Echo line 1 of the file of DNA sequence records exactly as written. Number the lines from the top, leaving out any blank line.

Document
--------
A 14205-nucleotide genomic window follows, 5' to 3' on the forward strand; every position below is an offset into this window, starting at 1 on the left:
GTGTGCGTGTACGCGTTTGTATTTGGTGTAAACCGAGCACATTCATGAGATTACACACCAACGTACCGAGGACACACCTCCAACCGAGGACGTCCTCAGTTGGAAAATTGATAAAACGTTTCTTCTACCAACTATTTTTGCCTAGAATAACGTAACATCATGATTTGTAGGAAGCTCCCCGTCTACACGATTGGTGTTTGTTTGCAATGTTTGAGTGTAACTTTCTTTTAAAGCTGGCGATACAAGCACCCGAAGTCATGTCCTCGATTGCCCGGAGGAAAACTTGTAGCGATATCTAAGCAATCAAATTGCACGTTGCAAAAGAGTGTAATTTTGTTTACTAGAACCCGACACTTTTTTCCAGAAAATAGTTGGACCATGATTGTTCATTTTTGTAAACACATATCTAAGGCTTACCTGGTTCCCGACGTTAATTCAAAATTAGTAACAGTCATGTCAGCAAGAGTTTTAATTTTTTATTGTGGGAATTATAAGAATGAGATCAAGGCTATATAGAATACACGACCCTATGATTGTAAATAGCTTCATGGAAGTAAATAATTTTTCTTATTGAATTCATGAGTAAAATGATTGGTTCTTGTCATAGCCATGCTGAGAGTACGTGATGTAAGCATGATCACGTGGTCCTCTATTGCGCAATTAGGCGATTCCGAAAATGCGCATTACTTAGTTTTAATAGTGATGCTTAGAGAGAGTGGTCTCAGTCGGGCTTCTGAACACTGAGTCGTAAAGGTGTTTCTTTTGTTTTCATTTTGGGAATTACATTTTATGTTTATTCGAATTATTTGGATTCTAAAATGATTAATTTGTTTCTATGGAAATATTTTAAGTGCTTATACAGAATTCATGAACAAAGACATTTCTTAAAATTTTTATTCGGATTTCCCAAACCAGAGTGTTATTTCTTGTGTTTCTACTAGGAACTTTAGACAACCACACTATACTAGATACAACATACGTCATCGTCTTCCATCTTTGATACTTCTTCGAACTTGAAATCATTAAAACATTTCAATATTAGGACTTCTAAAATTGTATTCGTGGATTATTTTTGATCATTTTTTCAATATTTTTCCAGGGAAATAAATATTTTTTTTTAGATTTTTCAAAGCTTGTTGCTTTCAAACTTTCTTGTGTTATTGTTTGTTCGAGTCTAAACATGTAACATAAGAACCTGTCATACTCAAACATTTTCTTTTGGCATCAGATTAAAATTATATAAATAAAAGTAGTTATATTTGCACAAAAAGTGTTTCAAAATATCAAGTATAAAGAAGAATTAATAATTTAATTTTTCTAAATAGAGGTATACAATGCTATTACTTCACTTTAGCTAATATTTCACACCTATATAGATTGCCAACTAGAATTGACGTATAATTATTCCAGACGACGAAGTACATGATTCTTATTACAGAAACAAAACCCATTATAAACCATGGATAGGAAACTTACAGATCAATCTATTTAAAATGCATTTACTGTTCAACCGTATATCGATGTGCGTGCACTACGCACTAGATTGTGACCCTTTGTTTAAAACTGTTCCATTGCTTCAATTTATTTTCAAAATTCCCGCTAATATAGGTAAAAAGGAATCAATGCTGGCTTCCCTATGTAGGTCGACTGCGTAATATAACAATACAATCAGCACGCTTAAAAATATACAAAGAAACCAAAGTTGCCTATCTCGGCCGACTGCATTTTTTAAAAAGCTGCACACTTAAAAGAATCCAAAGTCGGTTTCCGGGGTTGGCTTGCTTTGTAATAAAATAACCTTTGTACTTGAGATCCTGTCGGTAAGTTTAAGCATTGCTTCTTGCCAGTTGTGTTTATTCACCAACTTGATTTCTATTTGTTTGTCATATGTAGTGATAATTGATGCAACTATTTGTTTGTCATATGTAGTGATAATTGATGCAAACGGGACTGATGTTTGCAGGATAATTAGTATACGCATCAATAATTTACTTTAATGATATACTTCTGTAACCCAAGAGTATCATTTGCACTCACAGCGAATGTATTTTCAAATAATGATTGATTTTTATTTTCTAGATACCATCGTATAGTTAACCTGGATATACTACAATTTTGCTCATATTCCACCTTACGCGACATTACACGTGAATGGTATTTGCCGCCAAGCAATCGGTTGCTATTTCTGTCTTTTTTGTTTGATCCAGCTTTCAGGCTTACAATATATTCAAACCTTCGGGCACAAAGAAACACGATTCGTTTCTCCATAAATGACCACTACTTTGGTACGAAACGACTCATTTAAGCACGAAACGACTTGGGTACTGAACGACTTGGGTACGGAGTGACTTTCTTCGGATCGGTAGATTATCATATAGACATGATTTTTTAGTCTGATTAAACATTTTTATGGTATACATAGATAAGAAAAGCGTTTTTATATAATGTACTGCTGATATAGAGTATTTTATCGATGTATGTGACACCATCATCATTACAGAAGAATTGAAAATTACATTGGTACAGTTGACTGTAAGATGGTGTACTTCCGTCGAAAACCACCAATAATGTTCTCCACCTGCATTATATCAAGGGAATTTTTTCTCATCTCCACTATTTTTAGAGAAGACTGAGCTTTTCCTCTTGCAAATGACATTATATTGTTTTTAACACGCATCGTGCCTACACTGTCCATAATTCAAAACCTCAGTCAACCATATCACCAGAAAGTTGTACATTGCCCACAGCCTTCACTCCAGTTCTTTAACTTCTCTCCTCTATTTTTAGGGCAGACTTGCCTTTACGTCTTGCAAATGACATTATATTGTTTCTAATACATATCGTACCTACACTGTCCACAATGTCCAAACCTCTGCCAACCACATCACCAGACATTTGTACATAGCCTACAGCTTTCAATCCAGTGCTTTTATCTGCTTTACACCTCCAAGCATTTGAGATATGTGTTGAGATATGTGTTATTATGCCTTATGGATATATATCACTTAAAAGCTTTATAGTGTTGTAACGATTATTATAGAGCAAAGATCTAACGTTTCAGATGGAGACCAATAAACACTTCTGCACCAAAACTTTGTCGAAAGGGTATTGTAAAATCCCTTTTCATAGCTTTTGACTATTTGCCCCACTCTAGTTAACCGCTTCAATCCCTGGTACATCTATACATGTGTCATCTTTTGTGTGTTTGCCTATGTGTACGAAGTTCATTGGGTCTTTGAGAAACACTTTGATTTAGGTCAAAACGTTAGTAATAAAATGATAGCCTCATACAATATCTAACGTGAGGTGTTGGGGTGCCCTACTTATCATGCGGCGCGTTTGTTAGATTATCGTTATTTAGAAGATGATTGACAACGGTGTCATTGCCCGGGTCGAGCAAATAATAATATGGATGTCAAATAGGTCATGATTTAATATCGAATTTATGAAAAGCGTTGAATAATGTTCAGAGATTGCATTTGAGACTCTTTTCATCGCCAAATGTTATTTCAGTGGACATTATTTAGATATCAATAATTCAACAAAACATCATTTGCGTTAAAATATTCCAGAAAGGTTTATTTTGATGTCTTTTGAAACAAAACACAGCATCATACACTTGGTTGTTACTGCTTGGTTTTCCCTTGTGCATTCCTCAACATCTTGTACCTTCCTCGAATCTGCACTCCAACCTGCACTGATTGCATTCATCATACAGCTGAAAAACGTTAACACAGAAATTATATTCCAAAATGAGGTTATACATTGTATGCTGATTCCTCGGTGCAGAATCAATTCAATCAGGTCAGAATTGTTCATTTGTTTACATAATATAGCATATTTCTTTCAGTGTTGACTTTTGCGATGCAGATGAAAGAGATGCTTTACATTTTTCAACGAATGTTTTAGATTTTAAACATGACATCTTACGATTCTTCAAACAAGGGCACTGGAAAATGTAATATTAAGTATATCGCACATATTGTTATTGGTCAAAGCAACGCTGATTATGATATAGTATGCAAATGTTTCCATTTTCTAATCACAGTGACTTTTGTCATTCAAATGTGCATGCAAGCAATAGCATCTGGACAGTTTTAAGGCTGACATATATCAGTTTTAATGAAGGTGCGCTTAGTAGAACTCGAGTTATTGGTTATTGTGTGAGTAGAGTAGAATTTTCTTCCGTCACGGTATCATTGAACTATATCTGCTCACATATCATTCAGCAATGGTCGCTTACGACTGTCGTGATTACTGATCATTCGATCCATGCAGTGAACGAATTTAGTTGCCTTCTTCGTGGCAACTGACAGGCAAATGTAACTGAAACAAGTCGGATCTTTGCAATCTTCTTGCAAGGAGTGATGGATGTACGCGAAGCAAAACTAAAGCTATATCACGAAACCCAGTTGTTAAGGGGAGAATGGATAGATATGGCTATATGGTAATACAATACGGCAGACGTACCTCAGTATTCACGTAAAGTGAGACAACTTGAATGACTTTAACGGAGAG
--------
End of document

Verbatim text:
A 14205-nucleotide genomic window follows, 5' to 3' on the forward strand; every position below is an offset into this window, starting at 1 on the left: